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Anal Chem. 1994 Nov 1;66(21):3840-7.

Engineering the maltose binding protein for reagentless fluorescence sensing.

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Biochemistry Department, Imperial College of Science, Technology and Medicine, London, U.K.


This paper describes a mutant of the maltose binding protein (MBP) in which the serine residue at position 337 is replaced by a cysteine residue using site-directed mutagenesis. The mutant MBP has an approximately 2-fold lower affinity for maltose, and the cysteine residue can be modified with 4-[N-(2-(iodoacetoxy)ethyl)-N-methylamino]-7-nitrobenz-2-oxa-1,3-diazole (IANBD) and 6-acryloyl-2-(dimethylamino)-naphthalene (acrylodan). This combined genetic and chemical modification places the fluorophores close to the maltose binding site such that when the ligand is added the fluorescence intensity of the labels increases by 60-180% over that of the ligand-free form. This change is consistent with the fluorophores being buried when the conformation of the protein changes with maltose binding. Titration of the labeled mutant proteins yields dissociation constants for maltose of 62 +/- 0.2 and 0.8 +/- 0.01 microM respectively for the IANBD and acrylodan modifications. The application of this strategy of combined genetic and chemical modification to the development of reagentless fluorescence sensing is discussed.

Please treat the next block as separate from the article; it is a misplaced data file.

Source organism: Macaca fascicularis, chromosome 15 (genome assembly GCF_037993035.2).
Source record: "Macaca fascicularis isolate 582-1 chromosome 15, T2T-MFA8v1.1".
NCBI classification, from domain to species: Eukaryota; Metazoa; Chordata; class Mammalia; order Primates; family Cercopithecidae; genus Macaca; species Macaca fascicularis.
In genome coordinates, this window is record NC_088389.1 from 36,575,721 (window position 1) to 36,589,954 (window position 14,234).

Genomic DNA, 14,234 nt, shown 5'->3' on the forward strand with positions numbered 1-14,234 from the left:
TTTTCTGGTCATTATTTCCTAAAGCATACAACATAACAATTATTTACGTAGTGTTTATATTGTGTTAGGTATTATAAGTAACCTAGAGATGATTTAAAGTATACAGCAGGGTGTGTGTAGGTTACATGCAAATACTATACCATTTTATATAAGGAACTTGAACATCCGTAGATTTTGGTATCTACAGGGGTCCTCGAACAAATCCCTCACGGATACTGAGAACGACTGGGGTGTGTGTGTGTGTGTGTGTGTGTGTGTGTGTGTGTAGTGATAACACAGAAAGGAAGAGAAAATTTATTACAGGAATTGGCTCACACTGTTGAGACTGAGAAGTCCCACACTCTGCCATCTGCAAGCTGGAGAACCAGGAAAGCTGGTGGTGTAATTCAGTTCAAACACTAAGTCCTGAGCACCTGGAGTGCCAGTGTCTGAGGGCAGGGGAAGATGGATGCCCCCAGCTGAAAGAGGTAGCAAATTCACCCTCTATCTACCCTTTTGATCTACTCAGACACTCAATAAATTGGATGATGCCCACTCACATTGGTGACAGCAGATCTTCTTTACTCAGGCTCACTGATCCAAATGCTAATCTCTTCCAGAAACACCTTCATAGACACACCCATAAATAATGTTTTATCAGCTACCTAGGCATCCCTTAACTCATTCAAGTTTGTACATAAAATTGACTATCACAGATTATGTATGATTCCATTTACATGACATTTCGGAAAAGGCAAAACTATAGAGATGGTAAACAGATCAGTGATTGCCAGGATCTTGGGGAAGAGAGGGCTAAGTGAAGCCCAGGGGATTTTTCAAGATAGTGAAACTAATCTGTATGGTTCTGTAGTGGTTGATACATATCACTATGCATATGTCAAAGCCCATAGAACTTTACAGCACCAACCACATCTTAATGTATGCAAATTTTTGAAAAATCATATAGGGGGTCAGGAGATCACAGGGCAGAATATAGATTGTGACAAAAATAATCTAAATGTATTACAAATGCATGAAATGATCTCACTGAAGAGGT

[Indexed for MEDLINE]

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